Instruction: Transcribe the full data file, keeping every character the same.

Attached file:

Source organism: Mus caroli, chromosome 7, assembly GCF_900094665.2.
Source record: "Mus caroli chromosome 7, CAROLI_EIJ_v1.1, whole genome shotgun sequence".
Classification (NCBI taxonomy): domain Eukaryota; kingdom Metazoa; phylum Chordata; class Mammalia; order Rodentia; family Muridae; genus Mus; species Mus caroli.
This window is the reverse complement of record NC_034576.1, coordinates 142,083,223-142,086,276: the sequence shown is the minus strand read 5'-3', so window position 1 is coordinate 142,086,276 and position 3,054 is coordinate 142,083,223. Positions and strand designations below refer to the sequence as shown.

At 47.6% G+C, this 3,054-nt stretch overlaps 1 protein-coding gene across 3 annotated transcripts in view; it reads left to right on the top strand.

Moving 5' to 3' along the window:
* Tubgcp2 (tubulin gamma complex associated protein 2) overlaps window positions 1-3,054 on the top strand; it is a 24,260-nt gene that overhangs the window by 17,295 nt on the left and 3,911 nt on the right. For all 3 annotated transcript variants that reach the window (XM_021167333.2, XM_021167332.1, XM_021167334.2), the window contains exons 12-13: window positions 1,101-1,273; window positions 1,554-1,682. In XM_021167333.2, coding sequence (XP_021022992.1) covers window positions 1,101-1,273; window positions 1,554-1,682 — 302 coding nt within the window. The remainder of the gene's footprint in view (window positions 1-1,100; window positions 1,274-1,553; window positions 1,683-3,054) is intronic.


Source organism: Mus caroli, chromosome 7, assembly GCF_900094665.2.
Source record: "Mus caroli chromosome 7, CAROLI_EIJ_v1.1, whole genome shotgun sequence".
Classification (NCBI taxonomy): domain Eukaryota; kingdom Metazoa; phylum Chordata; class Mammalia; order Rodentia; family Muridae; genus Mus; species Mus caroli.
This window is the reverse complement of record NC_034576.1, coordinates 142,083,223-142,086,276: the sequence shown is the minus strand read 5'-3', so window position 1 is coordinate 142,086,276 and position 3,054 is coordinate 142,083,223. Positions and strand designations below refer to the sequence as shown.

At 47.6% G+C, this 3,054-nt stretch overlaps 1 protein-coding gene across 3 annotated transcripts in view; it reads left to right on the top strand.

Moving 5' to 3' along the window:
* Tubgcp2 (tubulin gamma complex associated protein 2) overlaps window positions 1-3,054 on the top strand; it is a 24,260-nt gene that overhangs the window by 17,295 nt on the left and 3,911 nt on the right. For all 3 annotated transcript variants that reach the window (XM_021167333.2, XM_021167332.1, XM_021167334.2), the window contains exons 12-13: window positions 1,101-1,273; window positions 1,554-1,682. In XM_021167333.2, coding sequence (XP_021022992.1) covers window positions 1,101-1,273; window positions 1,554-1,682 — 302 coding nt within the window. The remainder of the gene's footprint in view (window positions 1-1,100; window positions 1,274-1,553; window positions 1,683-3,054) is intronic.